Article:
“This is the way the world ends, not with a bang but with a whimper”. Now, T.S. Elliot was a smart cookie, but he got it wrong here. The (many) worlds will end with a metric f**k ton of Orks, Chaos, Marines and Eldar ripping them apart with orbital bombardments. On the grim, dark future, there is no whimpering!

Forbidden Stars, where do I start? I could say “amazing components, exquisite board, and a great rules set” but when it comes to Fantasy Flight Games, it tends to be a given. Forbidden Stars is all those things and more, don’t get me wrong. The game pieces look like they could perfectly fit into epic or battlefleet gothic. FFG are not letting down the 40k license, they are representing! I particularly like the “titan” sized pieces.

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Oh, I almost forgot the board. You know I saying everything in this game is beautiful? Well the tiles are even nicer! They look like a wonderfully painted star chart. Almost too whimsical for the 40k universe.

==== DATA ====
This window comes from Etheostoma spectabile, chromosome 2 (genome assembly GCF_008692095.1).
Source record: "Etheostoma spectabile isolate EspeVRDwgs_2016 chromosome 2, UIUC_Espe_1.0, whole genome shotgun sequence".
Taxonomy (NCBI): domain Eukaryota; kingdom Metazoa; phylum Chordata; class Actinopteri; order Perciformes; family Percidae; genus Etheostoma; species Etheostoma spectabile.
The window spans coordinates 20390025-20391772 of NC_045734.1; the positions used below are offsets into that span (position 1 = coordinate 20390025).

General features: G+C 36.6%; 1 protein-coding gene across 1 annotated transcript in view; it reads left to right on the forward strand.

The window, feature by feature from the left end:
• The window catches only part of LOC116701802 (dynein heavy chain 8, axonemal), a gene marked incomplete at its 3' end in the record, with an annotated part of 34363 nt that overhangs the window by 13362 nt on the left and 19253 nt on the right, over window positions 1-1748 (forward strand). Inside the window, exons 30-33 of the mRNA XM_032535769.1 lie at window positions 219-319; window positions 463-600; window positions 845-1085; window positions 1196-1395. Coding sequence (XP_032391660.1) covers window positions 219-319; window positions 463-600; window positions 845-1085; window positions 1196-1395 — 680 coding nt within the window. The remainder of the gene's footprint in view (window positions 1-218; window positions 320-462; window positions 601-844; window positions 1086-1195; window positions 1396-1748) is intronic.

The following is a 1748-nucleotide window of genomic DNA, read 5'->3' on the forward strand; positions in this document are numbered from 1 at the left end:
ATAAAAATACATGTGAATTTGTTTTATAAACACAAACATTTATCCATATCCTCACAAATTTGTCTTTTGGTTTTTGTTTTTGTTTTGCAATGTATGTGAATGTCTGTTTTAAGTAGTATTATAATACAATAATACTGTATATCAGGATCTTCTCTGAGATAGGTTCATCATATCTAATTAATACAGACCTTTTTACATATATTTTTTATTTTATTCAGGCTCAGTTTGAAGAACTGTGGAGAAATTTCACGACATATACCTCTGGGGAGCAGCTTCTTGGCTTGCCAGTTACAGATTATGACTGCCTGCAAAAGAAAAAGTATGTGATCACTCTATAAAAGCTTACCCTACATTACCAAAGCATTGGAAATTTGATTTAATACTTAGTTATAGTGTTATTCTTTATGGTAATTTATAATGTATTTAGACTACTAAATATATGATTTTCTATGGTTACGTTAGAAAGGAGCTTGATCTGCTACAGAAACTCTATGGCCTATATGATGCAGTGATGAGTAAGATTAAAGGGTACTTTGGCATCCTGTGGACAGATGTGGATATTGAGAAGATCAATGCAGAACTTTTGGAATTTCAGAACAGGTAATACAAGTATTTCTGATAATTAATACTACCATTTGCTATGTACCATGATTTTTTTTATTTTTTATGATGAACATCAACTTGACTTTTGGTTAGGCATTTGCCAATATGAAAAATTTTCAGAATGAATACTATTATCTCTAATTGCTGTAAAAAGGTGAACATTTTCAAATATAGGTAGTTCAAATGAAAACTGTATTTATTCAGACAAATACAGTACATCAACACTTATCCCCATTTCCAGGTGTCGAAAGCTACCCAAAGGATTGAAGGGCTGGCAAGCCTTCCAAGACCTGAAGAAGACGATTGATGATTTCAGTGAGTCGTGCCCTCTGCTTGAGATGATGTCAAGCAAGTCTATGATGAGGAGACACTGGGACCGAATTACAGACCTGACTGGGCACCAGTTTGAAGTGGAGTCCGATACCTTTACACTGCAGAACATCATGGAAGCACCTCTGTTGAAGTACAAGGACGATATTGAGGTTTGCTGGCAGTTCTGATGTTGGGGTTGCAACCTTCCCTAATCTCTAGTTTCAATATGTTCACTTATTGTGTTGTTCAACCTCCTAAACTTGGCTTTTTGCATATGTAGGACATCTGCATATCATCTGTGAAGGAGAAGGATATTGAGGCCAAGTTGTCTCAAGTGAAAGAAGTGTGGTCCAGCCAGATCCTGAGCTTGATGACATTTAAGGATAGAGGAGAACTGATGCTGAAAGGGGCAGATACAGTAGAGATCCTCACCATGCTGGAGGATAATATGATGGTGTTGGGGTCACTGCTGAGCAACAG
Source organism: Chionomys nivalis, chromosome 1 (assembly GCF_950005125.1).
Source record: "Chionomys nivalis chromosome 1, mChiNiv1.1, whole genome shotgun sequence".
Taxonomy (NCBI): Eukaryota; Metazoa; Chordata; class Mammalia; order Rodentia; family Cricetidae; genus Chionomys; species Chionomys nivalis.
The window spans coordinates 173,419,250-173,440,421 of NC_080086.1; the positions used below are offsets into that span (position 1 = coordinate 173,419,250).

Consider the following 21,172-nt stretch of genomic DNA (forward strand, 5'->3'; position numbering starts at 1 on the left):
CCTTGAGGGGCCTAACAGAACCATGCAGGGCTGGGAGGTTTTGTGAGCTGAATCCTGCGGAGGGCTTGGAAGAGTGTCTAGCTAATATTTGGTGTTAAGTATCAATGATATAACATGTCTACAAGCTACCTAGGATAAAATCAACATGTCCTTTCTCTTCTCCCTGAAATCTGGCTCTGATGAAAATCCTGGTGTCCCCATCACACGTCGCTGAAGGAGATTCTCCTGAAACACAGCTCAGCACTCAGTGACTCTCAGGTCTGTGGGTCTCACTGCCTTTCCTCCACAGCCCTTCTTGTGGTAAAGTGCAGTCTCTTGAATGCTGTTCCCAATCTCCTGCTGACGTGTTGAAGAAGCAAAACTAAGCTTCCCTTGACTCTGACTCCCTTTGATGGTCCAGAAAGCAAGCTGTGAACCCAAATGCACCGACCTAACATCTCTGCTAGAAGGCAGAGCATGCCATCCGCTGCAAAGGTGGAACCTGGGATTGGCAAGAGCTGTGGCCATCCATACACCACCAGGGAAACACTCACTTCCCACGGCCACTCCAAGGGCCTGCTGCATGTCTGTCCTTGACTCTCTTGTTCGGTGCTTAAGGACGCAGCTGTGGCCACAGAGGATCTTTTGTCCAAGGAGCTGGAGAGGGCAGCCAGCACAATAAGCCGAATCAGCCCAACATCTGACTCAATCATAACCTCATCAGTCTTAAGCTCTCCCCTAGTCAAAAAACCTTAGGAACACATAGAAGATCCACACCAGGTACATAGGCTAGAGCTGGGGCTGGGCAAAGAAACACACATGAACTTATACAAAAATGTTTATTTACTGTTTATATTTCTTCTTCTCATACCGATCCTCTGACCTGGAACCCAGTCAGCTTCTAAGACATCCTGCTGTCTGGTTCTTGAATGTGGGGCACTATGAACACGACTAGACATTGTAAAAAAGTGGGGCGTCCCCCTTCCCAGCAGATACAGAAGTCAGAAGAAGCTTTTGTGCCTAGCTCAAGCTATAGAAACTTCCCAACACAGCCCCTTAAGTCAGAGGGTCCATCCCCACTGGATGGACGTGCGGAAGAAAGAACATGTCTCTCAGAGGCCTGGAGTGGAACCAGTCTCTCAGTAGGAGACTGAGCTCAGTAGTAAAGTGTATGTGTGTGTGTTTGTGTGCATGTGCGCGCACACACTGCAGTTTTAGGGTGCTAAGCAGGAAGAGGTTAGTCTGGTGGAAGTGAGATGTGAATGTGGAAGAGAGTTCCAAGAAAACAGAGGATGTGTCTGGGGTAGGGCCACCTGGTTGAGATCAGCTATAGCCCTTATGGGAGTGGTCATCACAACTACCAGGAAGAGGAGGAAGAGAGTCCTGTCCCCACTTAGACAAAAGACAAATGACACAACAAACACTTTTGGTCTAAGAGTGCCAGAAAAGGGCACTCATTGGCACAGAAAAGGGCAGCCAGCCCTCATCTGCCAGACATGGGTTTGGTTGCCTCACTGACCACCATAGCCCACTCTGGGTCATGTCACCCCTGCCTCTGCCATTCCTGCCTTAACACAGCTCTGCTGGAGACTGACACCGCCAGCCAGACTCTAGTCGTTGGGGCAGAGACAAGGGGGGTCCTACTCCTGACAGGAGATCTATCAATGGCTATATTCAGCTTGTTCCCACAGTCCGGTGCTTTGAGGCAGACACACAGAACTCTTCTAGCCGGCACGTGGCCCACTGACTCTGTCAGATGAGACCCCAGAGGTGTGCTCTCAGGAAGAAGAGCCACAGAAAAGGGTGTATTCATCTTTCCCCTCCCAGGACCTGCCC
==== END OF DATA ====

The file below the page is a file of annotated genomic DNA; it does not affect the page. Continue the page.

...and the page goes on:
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Now lets not praise this game too much, it has its flaws, but all games do. With FFGs recent 2 book system (one for the core rules, the other for referencing in-game), the initial read through can be a bit arduous. Over all I like the 2 book system for longevity but doesn’t do much for the first game. Secondly, to me the combat system seems a bit fractured. Trying to explain it to people was the most difficult part. Again, after a few actual combats it sinks in and works. Sadly, messing up your first few combats might screw you over for the rest of the game, and it’s not a short game at that! But I’m nit-picking. I do love this game.

The game is split into 3 phases. The planning phase, the operation phase and the refresh phase.

The planning phase is pretty self explanatory. Each player plans their moves for phase two. You do this by selecting one of your order tiles and placing it on a tile. The cool bit is, someone else can place there order on top of yours. Meaning you can’t resolve your order until they resolve their one that’s on top. Evan player puts down 4 order tiles, you get two copies of each order.

Order consist of the following (I’ve written a very basic summary):